and its Greek rulers known as the Attalids, from Attains, a favourite name of its kings. Then came the wars with republican Home (190-t)3 B. c), ending in the latter year with the defeat and death of the great Mithradates VI, "the Oriental tlefender of (ireek liberties", whereby I'ontus and IJithynia, i. e. the shores of the IMack Sea, were for a long time freed from the i>eril of Oriental domination. In general the hrst three centuries of Roman imperial administration were a period of peace and progress for Asia Minor. From the fourth to the seventh century the last long conflict of Eastern Rome with Persia went on, the vicissitudes of which were of no little importance to the great province across which the imperial armies and tlie warriors of Persia mo\e(l to and fro. The annihilation of Persian ambition by Emperor Heraclius (a. d. 610- 641) only shifted the source of danger; henceforth the .\rab and his succe.s.sor, the Turk, take up the continuous challenge of the Orient, and finally make it good. Predatory Arab invasions from 672 to 717 were repelled with vigour from Constantinople, after which for over three centuries the land remained subject to the hereditary Byzantine rule, though (luring this period almost endless conflict with the .\rab dynasties made the Christian buffer-state of .\rmenia a scene of unutterable woe. and even Asia Minor was constantly menaced by the children of the Prophet. In the end the bravery and military skill of the Macedonian emperors (867-l().")7) availed not against the continuous pressure of fresh hordes from the far East, and the middle of the eleventh century saw two fatal events, almost contempora- neous and intimately connected, tlic final separation of the Greek and Latin churclics (11)40), and the conquest of .Vsia Minor by Malek Shah and his .Seljuk Turks (10.'>8-71). " After the death of Malek (109'J) his children di.sputed and divided the splendid inheritance left by him. But Asia Minor, henceforth Rilm (i. e. Rome, the Turkish name of all Byzantine territory), did not pa.<!S from their con- trol; they set up their thrones at Nica^a, Nicomedia, and eventually (1097) at Iconium (Koniah). The crusaders of the twelfth century usually took the great highway over Asia Minor, either entirely into t^yria, or partly, to embark at ports on the southern coast. Here and there they set up a temporarj' rule, but could not sustain it against the inexhaustible multitude of the Turkish hordes and the treacherj' of the Greek emperors. For more than a century the Seljuks ruled .Vsia Minor, until the appearance of the Mongol hordes (1235). The over-lordship of the latter lasted for some sixty years, until about 1294, when the rule of the Ottoman Turk was in- augurated by the victories of Othman I, and the successful reigns of his three .sons, I'rkhan, Murad I, and Bajazet I. A ray of hope shone for the Chris- tian Byzantines during the thirteenth century when the Empire of Nicjca (1204-1330) held Bfthynia, Lydia. a part of Phrj-gia and the islands of the Arch- ipelago, i. e. the western region of Asia Minor, and again in the fourteenth ami fifteenth centuries when the Empire of Trebizonil (1204-1461) on the Black Sea nourished feebly the hopes of Greek Christians for a return of ind('|)endence umler the cross. But Nicjea fell and became an outpost of Ottoman con- quest, and Trebizond scarcely survived the fall of Constantinople (14.53). Botli weak states had arisen as a protest against the Latin conquest of Constantinople (1204), and though they m.ide the ■coast line Christian for three centuries, they were unable to loosen the grip of the Turkish hordes of "the Black Sheep" and others on the table-land of the interior. In the thirteenth and fourteenth centuries the and Venetians established a commercial supremacy along the coasts of Asia Minor and in many of the islands. They left permanent

memorials in military architecture (since then the Turks call ruins indiscriminately " kalessi * or Genoese castles), and especially in the commercial and maritime law, in relations anil methods, anil in the class known henceforth as "Levantines". But the nnitual jealousies and rivalries of the Italian coniiiicrcial rei>ul)lics. and their predominating secular aims, prevented any serious attempt to oust the Sdjuk Turk from the high table-lands and eastern border. Ottoman rule and life spread rapidly, threatened only for a brief while by a new Mongol invasion under Tamerlane (138(>-1402), and by the disastrous battle of Angora in the latter year (, History of the Ottoman Empire, new ed., London, 1882). In the end, however, Turkish fortune and courage prevailed, and perma- nent dominion over the peninsula was secured to the Osmanli by the capture of Constantinople in H.W. since which time save for a partial occupation by the Eg\'i)tian Mohammed Ali (1831-39) the Turk has hckl in peace this richest jewel of Mediter- ranean empire. .\s a rule, the inland Turk has care<i only for fresh pasturage for his flocks. Ever moving from i)lace to place with his coimtless sheep and goats he has despised agricMiUure and the life of towns. Heedless of tlie future lie has ruined all culti- vation of the land, alloweil its once perfect develop- ment to decay completely, and <lriven the Christian pea-santof the Byzantine age to the mountains or the sea, when he has not imluccd him to adopt, with the nomad life, the law of the Koran. It is the low- grade civilization of the steppes of Turkestan made permanent on the former site of supreme Hellenic refinement of life and of Christian sublimity of teach- ing and virtue. And it is universally admitted that only a recolonization from Europe can restore its original felicitous conditions. (Vivien <le Saint Martin, "Description historique et gtographique de r.\sie Mineure", Paris, 18.")2; Heyd, "Geschichte des Levantenhandels", Stuttgart, 1879, tr. into French by Reynaud, Paris. 1S80-S6.)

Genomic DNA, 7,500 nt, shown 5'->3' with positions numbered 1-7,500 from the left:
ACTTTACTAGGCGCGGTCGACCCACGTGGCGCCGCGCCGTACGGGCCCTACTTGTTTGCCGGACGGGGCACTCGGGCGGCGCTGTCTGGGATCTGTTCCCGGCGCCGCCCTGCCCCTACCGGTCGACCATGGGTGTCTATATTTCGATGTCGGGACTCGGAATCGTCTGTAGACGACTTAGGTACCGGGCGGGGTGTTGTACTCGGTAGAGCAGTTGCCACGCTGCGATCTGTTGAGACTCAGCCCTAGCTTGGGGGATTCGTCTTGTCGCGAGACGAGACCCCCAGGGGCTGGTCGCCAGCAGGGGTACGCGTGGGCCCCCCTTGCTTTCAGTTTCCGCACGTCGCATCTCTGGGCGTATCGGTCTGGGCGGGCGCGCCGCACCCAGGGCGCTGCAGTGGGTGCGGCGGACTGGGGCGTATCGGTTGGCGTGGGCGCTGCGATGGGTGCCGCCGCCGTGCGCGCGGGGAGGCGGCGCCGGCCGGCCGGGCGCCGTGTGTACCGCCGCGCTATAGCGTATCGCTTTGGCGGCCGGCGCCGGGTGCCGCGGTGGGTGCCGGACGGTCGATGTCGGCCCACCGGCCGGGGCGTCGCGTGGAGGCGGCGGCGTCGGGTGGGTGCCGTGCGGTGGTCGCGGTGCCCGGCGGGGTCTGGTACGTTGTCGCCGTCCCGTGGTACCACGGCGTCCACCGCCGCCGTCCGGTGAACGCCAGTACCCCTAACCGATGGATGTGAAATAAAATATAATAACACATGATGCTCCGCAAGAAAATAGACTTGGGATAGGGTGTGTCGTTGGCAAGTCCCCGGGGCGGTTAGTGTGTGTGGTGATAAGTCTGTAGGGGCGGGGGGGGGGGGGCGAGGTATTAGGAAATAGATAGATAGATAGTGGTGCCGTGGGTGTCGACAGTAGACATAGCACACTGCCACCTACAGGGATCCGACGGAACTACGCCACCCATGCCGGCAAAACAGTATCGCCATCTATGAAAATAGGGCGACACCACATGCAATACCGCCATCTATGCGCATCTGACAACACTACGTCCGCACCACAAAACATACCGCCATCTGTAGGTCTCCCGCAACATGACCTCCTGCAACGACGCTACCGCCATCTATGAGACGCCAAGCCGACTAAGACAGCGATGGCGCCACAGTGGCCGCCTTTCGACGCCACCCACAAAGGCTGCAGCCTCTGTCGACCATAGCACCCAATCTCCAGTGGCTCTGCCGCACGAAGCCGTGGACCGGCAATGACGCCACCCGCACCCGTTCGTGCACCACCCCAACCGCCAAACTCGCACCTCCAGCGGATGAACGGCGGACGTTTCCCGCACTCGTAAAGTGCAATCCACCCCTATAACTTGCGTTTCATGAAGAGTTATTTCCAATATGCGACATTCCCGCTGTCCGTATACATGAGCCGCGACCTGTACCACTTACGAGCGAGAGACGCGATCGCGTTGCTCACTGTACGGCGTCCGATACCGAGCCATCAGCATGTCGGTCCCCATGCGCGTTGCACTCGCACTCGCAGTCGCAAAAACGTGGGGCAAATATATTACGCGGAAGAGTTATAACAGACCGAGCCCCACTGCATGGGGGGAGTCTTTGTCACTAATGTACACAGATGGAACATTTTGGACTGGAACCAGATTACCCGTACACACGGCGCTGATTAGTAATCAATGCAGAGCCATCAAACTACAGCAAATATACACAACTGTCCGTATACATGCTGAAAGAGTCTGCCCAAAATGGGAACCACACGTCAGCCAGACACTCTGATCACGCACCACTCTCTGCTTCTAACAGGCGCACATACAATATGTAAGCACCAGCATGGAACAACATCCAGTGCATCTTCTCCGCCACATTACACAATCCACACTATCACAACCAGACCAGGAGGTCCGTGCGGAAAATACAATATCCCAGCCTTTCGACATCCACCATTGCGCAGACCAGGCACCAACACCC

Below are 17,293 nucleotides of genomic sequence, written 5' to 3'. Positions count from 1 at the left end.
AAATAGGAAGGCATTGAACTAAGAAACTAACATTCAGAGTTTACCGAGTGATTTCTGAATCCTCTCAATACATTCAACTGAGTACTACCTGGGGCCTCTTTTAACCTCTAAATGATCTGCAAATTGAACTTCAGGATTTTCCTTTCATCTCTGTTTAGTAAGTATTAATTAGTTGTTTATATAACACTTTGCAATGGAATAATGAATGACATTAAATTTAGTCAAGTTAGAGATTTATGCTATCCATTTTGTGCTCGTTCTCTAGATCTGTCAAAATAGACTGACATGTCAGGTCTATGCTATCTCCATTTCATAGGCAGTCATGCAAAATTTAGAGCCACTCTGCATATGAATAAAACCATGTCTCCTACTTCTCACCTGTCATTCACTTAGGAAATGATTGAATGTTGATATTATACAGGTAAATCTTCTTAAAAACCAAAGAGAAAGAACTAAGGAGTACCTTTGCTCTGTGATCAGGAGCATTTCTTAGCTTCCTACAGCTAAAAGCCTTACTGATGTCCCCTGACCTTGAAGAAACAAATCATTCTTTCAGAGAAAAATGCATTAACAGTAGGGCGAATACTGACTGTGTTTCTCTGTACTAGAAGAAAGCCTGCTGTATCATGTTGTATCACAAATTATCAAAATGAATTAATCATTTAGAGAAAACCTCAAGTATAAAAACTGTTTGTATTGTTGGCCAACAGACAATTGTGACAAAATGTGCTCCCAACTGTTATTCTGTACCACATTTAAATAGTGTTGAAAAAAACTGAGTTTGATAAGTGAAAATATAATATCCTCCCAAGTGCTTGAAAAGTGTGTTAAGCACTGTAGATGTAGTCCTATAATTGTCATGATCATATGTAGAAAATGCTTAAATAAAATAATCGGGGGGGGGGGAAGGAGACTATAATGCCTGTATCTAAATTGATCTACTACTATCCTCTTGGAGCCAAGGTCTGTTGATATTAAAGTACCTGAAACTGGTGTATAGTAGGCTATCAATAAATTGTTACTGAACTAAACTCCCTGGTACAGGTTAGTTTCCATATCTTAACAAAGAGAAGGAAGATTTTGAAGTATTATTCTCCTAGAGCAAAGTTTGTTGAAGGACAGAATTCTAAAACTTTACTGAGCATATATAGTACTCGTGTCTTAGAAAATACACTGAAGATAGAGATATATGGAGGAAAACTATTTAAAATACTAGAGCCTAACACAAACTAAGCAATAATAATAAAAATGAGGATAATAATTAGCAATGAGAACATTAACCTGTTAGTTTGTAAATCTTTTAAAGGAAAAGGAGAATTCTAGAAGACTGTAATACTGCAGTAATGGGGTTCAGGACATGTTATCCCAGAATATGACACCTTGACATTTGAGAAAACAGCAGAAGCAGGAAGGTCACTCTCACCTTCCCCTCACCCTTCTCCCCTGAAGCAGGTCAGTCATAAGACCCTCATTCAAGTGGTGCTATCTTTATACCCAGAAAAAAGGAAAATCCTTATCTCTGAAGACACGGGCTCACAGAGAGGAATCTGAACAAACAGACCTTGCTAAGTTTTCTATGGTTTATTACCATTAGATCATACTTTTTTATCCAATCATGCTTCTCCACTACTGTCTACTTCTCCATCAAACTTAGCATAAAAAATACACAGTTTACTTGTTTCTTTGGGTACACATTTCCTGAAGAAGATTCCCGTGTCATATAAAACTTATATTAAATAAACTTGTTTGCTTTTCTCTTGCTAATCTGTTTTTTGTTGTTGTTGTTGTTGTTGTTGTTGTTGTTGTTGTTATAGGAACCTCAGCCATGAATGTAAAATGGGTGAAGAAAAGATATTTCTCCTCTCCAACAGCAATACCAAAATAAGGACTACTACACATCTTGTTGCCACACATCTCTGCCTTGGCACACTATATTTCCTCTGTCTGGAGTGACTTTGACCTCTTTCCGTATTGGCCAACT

The Roman Province. — Ender the Roman rule, republican and early imperial, the numerous politi- cal entities that had spnmg up in Asia Minor after the death of Alexander the Great disappeared rapidly and made way for a unity and efliciency of administration, a peace and prosperity, hitherto unknown. The little Greek kingdoms of Pergamus and Bithyiiia were left tf) Rome by the wills of their last kings; Cilicia, freed by Pompey from the pirates that infested its waters, was only too grateful for imperial protection; Pontus alone was won from Mithradates VI in a memorable war during which the Celts of Galatia sided with victorious Rome and reaped the reward of their good fortune in gov'- enunental favour. With their kings, Deiotaarus and AmJ^ltas, the line of Celtic rulers of A.sia Minor closed; after the <leath of Amyntas (25 B. c.) Galatia became a Roman province. The last king of Cappadocia died in the reign of Tiberius, and the land was forthwith annexed. In this way a practical uniformity of governtncnt was introduced over the entire peninsula. Withovit doing violence to local customs or traditions, the imperial government a.ssured to the provincials an atlministration at once responsible and equitable, of swift and thorough justice, of continuous peace, easy comnnmicafion, protection to life and property and the fruits of hon- est industry. The wool-grower ami the weaver of Ancyra, the gold-embroiilerer of Attalia, and the sculptor of Diana statuettes in Ephe.sus were hence- forth assured of permanent prosperity, and with them all the other callings and occupations of the most highly civilized part of the Mediterranean world. Manufactures and industries increased, and before the end of the second century .Asia Minor had touched the acme of temporal felicity. Taxation,